When we moved from Delaware to Georgia 28 years ago, we had the opportunity to start from the ground up. We chose our lot, chose a house plan, chose a builder. Though most of the construction communication occurred long-distance, business trips provided opportunities for me to stop by the construction site periodically during the months leading up to our relocation.
After years of working as a colorist and carpet stylist for a large corporation, I enthusiastically put my job experience into practice. I selected all the finishes for the house – from bricks to shingles, wall colors to carpet – and amassed a burgeoning file of paint chips and swatches. My late husband, Ray, was equally excited about using his horticulture training in designing our landscape. His task proved to be much more challenging than mine.
For starters, most of the top soil had been scraped away by bulldozers cruising back and forth grading the site. Compacted Georgia clay – think terra cotta pottery – remained in its place. I watched as Ray struggled to dig holes in the hardened ground, thinking he might as well have been chipping away at the concrete driveway.
Next, there was the appalling, but then-legal practice of burying construction debris on the property. Among our stranger discoveries – the lid to a 5-gallon paint bucket and a caulking gun containing a half-empty caulk canister.
And then there were rocks to deal with, some too big to dig up, others temporary yet annoying obstacles. The distinct clank of the shovel hitting their unyielding surfaces accompanied Ray’s efforts to install carefully-chosen plants.
Born and raised in South Dakota farm country, Ray was accustomed to soil so rich it’s nearly black. When we lived in Delaware we would occasionally get a load of mushroom compost to top dress the yard – smelly, but effective when it came to adding nutrients to the soil. These experiences plus his horticulture degree informed Ray there would be no shortcut when it came to improving the hardpan he’d been left with. Thus he began the tedious process of amending the clay by tilling in top soil and compost.
But was it ever worth it!
Now, almost 30 years later, the soil is dark, easy to dig, and full of busy earthworms, a sure sign of health. When I cultivate those beds, my thoughts often drift to the early days when Ray was challenged by the conditions he’d been dealt. Nonetheless, he persevered, patiently applying the principles he knew would yield the longed-for results.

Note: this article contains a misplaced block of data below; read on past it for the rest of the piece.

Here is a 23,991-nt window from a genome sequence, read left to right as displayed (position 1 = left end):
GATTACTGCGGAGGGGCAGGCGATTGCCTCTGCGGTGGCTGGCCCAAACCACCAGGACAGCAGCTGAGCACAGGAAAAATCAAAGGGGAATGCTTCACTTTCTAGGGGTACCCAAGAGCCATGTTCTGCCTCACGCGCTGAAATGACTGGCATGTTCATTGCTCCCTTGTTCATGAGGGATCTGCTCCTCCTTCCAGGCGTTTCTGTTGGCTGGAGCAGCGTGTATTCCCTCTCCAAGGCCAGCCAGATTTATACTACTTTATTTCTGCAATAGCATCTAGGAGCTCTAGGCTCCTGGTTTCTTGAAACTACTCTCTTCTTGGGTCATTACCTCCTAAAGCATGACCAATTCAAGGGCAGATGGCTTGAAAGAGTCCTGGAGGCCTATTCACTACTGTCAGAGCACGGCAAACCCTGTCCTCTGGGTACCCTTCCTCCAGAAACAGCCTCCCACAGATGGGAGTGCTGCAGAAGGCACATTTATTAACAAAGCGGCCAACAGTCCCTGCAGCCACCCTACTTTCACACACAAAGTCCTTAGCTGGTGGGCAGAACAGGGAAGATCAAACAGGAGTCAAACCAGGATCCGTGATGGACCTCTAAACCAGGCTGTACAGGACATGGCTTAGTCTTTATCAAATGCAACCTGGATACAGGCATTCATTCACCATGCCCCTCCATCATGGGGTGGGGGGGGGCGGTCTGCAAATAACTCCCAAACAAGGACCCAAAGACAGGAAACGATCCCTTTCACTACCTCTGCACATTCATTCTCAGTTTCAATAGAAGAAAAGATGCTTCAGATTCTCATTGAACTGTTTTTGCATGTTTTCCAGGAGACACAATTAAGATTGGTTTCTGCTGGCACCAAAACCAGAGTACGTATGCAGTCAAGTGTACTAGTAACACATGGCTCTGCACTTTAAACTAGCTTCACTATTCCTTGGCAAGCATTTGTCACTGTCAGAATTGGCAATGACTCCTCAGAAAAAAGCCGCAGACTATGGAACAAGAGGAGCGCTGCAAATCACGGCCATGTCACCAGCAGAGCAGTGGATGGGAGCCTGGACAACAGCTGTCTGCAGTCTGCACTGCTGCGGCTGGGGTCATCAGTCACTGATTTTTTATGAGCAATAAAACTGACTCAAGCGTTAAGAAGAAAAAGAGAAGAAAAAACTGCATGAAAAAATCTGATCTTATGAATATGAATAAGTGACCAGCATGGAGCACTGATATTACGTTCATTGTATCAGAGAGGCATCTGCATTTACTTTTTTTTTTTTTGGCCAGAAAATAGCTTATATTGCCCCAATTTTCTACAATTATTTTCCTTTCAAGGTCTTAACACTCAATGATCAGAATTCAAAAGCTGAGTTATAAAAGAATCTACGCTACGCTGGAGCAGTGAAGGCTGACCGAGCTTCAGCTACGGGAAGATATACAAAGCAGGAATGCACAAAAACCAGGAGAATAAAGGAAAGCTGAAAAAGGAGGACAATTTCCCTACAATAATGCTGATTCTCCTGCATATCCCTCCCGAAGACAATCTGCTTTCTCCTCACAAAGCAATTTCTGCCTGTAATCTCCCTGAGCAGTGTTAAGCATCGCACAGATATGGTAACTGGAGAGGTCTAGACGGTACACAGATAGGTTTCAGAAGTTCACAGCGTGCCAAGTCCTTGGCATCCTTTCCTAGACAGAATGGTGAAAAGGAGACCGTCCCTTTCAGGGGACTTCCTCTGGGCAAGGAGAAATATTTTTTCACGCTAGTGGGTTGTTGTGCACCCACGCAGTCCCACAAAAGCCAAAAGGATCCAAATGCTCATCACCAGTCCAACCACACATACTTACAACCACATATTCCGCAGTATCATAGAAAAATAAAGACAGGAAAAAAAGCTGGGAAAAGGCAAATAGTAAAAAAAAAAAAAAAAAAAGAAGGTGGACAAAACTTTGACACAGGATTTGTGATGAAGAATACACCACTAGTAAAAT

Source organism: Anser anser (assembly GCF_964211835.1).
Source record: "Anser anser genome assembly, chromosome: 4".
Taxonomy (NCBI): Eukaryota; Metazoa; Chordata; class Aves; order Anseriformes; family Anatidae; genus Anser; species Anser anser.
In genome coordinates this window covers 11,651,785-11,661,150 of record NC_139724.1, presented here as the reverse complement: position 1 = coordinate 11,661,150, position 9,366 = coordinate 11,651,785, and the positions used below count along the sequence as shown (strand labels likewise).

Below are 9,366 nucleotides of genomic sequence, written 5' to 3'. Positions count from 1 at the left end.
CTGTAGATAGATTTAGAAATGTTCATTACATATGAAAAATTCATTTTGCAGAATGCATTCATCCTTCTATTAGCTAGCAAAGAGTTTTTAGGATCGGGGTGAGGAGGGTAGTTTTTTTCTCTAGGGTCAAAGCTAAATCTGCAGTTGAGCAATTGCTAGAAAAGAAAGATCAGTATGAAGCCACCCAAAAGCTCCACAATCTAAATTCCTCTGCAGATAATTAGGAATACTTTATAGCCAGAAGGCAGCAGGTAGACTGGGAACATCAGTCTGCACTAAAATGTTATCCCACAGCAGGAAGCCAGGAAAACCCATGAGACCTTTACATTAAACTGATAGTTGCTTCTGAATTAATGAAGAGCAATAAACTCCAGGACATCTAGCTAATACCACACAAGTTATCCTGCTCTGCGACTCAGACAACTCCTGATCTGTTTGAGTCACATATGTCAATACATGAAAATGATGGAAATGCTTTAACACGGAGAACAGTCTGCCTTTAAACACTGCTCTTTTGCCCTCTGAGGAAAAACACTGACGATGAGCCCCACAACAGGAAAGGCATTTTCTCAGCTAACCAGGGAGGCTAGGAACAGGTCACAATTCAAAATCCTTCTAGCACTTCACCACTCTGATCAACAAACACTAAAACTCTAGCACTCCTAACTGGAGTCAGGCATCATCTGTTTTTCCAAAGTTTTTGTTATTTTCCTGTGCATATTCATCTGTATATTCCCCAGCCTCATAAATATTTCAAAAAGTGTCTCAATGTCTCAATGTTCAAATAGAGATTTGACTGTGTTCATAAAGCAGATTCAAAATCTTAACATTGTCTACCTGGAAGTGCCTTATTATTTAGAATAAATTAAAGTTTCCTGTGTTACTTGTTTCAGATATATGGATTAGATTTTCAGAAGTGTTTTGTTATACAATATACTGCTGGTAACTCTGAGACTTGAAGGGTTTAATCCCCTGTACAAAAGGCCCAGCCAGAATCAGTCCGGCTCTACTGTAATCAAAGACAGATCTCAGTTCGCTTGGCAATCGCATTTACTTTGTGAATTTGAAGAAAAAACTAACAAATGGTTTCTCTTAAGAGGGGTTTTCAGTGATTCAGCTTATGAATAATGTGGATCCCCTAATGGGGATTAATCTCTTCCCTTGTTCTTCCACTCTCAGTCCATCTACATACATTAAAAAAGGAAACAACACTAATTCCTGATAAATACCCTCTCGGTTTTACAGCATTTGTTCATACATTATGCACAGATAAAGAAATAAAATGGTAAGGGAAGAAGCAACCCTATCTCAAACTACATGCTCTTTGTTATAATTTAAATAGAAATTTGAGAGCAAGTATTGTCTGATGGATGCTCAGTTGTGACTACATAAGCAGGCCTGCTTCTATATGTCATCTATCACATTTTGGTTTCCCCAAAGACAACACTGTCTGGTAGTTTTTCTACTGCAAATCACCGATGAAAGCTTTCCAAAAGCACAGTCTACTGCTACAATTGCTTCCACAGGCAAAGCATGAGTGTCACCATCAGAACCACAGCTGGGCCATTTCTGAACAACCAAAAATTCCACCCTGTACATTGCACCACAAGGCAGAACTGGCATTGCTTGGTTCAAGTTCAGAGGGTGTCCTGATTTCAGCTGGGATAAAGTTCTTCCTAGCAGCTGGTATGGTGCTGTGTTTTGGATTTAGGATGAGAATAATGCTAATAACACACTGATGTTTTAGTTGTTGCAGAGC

By now, I bet some of you are thinking about Jesus’ Parable of the Sower. Recounted in three of the four Gospels, Jesus described different kinds of soil and compared them to one’s ability to accept and sustain the seed of Gospel truth.
Certainly, there are parallels to the various soils within the saga I’ve described, however, I want to focus on the good soil that yielded a bountiful harvest. Though Jesus’ parable begins with sowing, other passages introduce the idea of preparing the heart to receive Truth (Ezekiel 36:26). After our stony hearts are replaced with hearts of flesh, the Master Gardener sends the Spirit to tend the now-receptive plot.
Though the heart exchange is a once-and-done event, the tending will continue until we’re called Home. With the Spirit’s help, we’re to amend our softened hearts with the Word, working it ever-deeper into our lives. Then our roots will have room to grow and we’ll be like the trees planted by streams of water described in Jeremiah 17:8 – unafraid of drought, consistently bearing fruit.
And there will no doubt be rocks and debris to be removed as we dig deeper into our souls, stumbling blocks to our spiritual growth. Here too, we can depend on the Spirit to empower our efforts as He conforms us to the likeness of Christ (Romans 8:29)
When I went back to school to study horticulture, I gained a whole new appreciation for soil. Structure, drainage, nutrient-holding capacity – all are important in determining what kind of life it can sustain.
How about you? Are you amending the soil of your soul with the life-giving, life-sustaining Word of God?
 Matthew 13:1-8, 18-23; Mark 4:3-8, 14-20; Luke 8:5-8, 11-15.